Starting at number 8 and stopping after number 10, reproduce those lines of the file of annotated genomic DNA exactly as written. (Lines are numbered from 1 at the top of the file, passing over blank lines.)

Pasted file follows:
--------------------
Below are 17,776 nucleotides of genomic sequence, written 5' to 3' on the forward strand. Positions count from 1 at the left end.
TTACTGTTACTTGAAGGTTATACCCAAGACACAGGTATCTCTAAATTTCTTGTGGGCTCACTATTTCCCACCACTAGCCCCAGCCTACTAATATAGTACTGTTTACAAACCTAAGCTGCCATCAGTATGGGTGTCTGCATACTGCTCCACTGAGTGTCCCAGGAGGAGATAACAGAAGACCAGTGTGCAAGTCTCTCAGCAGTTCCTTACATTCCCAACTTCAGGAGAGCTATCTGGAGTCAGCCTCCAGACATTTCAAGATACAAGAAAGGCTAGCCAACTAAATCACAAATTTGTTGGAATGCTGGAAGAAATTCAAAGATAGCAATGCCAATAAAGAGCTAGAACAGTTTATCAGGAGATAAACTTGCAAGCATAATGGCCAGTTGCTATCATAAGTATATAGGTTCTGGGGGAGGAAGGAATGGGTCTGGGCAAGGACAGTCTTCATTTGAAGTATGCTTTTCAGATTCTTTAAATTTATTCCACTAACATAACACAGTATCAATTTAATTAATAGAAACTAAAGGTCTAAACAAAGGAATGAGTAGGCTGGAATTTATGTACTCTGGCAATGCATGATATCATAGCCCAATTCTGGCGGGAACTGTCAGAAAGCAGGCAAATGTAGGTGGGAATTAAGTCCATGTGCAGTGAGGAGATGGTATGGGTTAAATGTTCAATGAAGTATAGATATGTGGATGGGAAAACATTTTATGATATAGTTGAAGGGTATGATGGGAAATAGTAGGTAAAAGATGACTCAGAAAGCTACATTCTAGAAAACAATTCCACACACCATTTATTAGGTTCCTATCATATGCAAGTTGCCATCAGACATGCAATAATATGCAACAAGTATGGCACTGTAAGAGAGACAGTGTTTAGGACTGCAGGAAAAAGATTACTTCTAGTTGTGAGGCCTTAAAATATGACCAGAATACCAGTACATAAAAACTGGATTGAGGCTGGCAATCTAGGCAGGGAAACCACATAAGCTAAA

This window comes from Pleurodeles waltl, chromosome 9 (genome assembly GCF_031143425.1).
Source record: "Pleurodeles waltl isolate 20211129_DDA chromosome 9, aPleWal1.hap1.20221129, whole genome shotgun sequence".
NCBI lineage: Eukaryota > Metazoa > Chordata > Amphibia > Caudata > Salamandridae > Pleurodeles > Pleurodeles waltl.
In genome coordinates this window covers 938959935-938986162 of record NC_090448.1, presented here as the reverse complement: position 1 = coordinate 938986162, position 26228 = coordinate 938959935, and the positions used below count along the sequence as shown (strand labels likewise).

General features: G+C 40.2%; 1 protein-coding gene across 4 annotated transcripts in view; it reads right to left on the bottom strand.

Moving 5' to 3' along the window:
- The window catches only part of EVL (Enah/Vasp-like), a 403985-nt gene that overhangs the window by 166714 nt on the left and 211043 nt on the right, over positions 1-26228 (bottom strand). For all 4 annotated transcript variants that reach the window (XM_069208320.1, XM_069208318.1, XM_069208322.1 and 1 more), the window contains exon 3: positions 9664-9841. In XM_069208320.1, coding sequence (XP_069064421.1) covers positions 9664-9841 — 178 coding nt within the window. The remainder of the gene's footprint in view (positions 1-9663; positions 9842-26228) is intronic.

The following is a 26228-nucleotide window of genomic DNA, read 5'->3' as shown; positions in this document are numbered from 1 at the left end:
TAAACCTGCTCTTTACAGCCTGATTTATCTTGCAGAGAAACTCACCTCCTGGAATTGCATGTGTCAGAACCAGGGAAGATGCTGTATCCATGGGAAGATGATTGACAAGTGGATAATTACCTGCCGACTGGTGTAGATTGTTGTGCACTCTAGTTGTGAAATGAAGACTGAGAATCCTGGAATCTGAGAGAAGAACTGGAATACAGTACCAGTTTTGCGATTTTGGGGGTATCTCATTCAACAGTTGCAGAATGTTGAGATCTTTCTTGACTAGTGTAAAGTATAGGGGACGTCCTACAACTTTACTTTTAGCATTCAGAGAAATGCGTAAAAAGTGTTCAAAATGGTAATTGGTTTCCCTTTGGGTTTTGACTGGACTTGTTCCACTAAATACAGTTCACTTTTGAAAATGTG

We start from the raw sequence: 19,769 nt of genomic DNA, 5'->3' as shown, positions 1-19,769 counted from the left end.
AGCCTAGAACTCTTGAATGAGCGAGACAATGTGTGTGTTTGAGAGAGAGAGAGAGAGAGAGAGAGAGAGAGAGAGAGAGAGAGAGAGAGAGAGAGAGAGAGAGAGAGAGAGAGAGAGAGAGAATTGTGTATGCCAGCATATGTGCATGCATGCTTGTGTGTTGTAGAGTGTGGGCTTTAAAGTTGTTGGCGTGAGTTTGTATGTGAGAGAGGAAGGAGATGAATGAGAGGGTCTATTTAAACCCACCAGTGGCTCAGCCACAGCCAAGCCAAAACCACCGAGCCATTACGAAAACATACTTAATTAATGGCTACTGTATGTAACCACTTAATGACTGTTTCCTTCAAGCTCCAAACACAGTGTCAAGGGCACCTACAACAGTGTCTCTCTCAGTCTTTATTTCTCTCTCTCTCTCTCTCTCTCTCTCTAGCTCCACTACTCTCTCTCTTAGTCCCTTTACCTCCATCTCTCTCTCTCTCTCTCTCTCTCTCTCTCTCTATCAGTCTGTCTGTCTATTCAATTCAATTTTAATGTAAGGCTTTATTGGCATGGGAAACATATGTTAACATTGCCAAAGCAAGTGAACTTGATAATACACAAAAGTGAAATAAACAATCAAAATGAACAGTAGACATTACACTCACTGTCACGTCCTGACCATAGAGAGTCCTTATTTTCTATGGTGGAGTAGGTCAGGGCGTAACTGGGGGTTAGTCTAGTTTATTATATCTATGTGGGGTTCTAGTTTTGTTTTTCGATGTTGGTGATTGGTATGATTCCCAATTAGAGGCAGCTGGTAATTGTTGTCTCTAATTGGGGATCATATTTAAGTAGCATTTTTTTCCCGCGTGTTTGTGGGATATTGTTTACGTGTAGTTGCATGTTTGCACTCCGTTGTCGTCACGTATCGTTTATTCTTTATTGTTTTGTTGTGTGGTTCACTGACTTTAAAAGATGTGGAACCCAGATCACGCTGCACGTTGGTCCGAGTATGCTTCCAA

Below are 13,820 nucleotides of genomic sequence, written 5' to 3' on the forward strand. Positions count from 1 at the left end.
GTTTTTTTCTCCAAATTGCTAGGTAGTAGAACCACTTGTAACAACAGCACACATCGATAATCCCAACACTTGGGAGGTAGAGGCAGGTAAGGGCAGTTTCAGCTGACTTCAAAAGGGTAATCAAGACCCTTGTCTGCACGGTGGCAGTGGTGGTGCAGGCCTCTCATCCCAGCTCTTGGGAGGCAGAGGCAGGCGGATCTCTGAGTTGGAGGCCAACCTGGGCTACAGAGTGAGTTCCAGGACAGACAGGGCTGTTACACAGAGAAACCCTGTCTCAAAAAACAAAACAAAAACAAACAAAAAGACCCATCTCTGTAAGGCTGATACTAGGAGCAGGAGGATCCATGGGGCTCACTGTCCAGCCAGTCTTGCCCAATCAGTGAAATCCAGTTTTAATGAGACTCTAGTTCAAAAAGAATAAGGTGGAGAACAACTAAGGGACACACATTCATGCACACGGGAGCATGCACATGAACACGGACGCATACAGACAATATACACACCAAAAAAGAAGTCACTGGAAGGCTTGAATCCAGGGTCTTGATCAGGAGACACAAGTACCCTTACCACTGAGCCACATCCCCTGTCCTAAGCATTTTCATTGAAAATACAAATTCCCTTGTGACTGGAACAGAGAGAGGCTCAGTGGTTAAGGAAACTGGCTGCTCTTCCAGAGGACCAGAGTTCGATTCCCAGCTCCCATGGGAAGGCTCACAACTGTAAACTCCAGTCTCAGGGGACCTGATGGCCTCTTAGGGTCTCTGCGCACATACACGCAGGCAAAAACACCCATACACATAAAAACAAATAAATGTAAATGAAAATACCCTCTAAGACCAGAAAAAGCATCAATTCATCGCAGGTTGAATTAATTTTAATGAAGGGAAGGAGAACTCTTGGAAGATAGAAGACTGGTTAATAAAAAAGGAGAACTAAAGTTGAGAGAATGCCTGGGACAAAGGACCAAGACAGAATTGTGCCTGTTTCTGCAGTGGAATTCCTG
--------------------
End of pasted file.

Moving 5' to 3' along the window:
- The window catches only part of EVL (Enah/Vasp-like), a 403985-nt gene that overhangs the window by 166714 nt on the left and 211043 nt on the right, over positions 1-26228 (bottom strand). For all 4 annotated transcript variants that reach the window (XM_069208320.1, XM_069208318.1, XM_069208322.1 and 1 more), the window contains exon 3: positions 9664-9841. In XM_069208320.1, coding sequence (XP_069064421.1) covers positions 9664-9841 — 178 coding nt within the window. The remainder of the gene's footprint in view (positions 1-9663; positions 9842-26228) is intronic.

The following is a 26228-nucleotide window of genomic DNA, read 5'->3' as shown; positions in this document are numbered from 1 at the left end: